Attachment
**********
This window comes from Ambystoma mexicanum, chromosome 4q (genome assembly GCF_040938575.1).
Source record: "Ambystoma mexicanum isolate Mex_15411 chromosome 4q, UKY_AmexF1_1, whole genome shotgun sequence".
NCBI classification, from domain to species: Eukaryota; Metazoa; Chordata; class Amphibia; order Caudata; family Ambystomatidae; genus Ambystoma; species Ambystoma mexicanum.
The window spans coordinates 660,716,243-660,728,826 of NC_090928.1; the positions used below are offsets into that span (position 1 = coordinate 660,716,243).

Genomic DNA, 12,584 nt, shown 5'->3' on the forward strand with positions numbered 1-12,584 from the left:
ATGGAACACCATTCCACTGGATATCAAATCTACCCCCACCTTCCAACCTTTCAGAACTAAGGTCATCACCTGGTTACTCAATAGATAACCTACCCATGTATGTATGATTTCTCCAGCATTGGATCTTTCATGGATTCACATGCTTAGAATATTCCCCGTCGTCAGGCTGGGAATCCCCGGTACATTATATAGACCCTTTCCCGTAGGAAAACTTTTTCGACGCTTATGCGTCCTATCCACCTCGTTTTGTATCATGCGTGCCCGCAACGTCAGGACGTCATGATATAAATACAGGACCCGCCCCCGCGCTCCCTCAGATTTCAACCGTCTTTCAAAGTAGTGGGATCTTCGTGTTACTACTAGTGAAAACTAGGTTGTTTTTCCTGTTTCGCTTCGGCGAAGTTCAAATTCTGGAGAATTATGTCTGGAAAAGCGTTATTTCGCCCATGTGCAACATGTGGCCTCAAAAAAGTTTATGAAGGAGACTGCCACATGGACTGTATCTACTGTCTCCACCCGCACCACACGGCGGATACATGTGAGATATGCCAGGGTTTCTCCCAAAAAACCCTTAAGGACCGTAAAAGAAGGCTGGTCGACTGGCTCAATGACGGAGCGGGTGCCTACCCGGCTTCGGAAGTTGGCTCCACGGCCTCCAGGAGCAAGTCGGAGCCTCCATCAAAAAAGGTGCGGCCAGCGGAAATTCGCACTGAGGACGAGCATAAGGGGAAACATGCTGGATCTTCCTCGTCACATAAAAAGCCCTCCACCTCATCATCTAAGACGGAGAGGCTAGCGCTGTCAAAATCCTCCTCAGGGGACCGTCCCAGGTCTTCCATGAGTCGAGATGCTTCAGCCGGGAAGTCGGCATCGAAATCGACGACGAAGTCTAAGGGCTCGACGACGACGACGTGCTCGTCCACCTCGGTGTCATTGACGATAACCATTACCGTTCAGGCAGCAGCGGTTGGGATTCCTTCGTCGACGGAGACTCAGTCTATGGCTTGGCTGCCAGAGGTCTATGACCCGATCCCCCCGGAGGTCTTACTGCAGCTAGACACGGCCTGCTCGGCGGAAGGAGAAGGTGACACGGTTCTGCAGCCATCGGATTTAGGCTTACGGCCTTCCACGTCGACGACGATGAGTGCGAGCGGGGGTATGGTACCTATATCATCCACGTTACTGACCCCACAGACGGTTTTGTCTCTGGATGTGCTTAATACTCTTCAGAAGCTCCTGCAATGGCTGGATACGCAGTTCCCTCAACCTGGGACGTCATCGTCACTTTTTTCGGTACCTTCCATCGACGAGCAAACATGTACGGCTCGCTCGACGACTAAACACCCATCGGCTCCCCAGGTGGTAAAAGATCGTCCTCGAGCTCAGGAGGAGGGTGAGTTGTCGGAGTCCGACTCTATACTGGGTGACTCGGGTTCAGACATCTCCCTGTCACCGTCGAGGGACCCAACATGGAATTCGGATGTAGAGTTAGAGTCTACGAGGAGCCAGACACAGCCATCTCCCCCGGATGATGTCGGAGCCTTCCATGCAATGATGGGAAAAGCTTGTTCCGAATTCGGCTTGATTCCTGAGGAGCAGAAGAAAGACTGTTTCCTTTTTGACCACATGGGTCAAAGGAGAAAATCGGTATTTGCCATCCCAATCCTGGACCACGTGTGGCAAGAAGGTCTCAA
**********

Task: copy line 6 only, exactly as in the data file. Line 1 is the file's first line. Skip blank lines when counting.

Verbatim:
ATGGAACACCATTCCACTGGATATCAAATCTACCCCCACCTTCCAACCTTTCAGAACTAAGGTCATCACCTGGTTACTCAATAGATAACCTACCCATGTATGTATGATTTCTCCAGCATTGGATCTTTCATGGATTCACATGCTTAGAATATTCCCCGTCGTCAGGCTGGGAATCCCCGGTACATTATATAGACCCTTTCCCGTAGGAAAACTTTTTCGACGCTTATGCGTCCTATCCACCTCGTTTTGTATCATGCGTGCCCGCAACGTCAGGACGTCATGATATAAATACAGGACCCGCCCCCGCGCTCCCTCAGATTTCAACCGTCTTTCAAAGTAGTGGGATCTTCGTGTTACTACTAGTGAAAACTAGGTTGTTTTTCCTGTTTCGCTTCGGCGAAGTTCAAATTCTGGAGAATTATGTCTGGAAAAGCGTTATTTCGCCCATGTGCAACATGTGGCCTCAAAAAAGTTTATGAAGGAGACTGCCACATGGACTGTATCTACTGTCTCCACCCGCACCACACGGCGGATACATGTGAGATATGCCAGGGTTTCTCCCAAAAAACCCTTAAGGACCGTAAAAGAAGGCTGGTCGACTGGCTCAATGACGGAGCGGGTGCCTACCCGGCTTCGGAAGTTGGCTCCACGGCCTCCAGGAGCAAGTCGGAGCCTCCATCAAAAAAGGTGCGGCCAGCGGAAATTCGCACTGAGGACGAGCATAAGGGGAAACATGCTGGATCTTCCTCGTCACATAAAAAGCCCTCCACCTCATCATCTAAGACGGAGAGGCTAGCGCTGTCAAAATCCTCCTCAGGGGACCGTCCCAGGTCTTCCATGAGTCGAGATGCTTCAGCCGGGAAGTCGGCATCGAAATCGACGACGAAGTCTAAGGGCTCGACGACGACGACGTGCTCGTCCACCTCGGTGTCATTGACGATAACCATTACCGTTCAGGCAGCAGCGGTTGGGATTCCTTCGTCGACGGAGACTCAGTCTATGGCTTGGCTGCCAGAGGTCTATGACCCGATCCCCCCGGAGGTCTTACTGCAGCTAGACACGGCCTGCTCGGCGGAAGGAGAAGGTGACACGGTTCTGCAGCCATCGGATTTAGGCTTACGGCCTTCCACGTCGACGACGATGAGTGCGAGCGGGGGTATGGTACCTATATCATCCACGTTACTGACCCCACAGACGGTTTTGTCTCTGGATGTGCTTAATACTCTTCAGAAGCTCCTGCAATGGCTGGATACGCAGTTCCCTCAACCTGGGACGTCATCGTCACTTTTTTCGGTACCTTCCATCGACGAGCAAACATGTACGGCTCGCTCGACGACTAAACACCCATCGGCTCCCCAGGTGGTAAAAGATCGTCCTCGAGCTCAGGAGGAGGGTGAGTTGTCGGAGTCCGACTCTATACTGGGTGACTCGGGTTCAGACATCTCCCTGTCACCGTCGAGGGACCCAACATGGAATTCGGATGTAGAGTTAGAGTCTACGAGGAGCCAGACACAGCCATCTCCCCCGGATGATGTCGGAGCCTTCCATGCAATGATGGGAAAAGCTTGTTCCGAATTCGGCTTGATTCCTGAGGAGCAGAAGAAAGACTGTTTCCTTTTTGACCACATGGGTCAAAGGAGAAAATCGGTATTTGCCATCCCAATCCTGGACCACGTGTGGCAAGAAGGTCTCAA